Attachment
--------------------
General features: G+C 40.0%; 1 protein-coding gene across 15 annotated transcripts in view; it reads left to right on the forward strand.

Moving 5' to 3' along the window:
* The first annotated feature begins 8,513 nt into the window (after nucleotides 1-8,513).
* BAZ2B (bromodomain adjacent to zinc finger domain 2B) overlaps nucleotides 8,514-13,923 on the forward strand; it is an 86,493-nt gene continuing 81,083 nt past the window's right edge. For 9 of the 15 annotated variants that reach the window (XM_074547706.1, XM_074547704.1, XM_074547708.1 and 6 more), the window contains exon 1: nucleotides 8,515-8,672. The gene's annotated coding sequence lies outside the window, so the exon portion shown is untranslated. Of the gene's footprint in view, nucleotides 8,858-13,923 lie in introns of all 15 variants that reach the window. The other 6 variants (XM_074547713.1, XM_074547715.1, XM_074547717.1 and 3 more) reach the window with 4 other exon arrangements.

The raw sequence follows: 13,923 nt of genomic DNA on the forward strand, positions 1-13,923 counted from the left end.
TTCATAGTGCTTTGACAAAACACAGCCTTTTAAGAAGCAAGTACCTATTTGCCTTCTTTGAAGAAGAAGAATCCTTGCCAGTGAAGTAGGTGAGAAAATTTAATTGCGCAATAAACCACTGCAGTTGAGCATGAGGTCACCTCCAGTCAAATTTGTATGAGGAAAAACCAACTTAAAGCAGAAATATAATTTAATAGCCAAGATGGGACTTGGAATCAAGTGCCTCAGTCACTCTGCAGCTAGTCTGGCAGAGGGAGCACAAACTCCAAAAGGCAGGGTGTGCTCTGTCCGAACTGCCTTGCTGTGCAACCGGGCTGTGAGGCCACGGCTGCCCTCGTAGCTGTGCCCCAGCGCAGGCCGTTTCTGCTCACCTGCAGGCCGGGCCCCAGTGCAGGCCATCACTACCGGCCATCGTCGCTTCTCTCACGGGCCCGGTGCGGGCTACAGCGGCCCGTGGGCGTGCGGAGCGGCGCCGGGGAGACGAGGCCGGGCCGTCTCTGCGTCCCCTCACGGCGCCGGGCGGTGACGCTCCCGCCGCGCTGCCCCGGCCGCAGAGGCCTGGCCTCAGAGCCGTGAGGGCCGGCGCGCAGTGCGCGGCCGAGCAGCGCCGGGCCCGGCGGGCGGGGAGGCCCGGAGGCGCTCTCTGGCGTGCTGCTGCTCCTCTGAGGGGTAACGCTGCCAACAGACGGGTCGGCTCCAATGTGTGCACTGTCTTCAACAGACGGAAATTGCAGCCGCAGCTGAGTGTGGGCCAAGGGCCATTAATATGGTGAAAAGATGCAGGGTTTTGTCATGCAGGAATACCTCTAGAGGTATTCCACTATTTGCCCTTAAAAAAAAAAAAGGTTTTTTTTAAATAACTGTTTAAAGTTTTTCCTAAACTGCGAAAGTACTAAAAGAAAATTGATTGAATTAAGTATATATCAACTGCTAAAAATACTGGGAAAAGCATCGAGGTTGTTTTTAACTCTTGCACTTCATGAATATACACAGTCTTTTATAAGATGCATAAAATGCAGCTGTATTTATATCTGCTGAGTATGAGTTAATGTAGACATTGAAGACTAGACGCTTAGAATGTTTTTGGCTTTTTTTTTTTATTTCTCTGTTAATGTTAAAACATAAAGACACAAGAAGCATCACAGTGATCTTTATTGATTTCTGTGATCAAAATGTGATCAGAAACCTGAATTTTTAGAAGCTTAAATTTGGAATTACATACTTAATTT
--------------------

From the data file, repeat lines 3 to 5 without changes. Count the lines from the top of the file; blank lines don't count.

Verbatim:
* The first annotated feature begins 8,513 nt into the window (after nucleotides 1-8,513).
* BAZ2B (bromodomain adjacent to zinc finger domain 2B) overlaps nucleotides 8,514-13,923 on the forward strand; it is an 86,493-nt gene continuing 81,083 nt past the window's right edge. For 9 of the 15 annotated variants that reach the window (XM_074547706.1, XM_074547704.1, XM_074547708.1 and 6 more), the window contains exon 1: nucleotides 8,515-8,672. The gene's annotated coding sequence lies outside the window, so the exon portion shown is untranslated. Of the gene's footprint in view, nucleotides 8,858-13,923 lie in introns of all 15 variants that reach the window. The other 6 variants (XM_074547713.1, XM_074547715.1, XM_074547717.1 and 3 more) reach the window with 4 other exon arrangements.

The raw sequence follows: 13,923 nt of genomic DNA on the forward strand, positions 1-13,923 counted from the left end.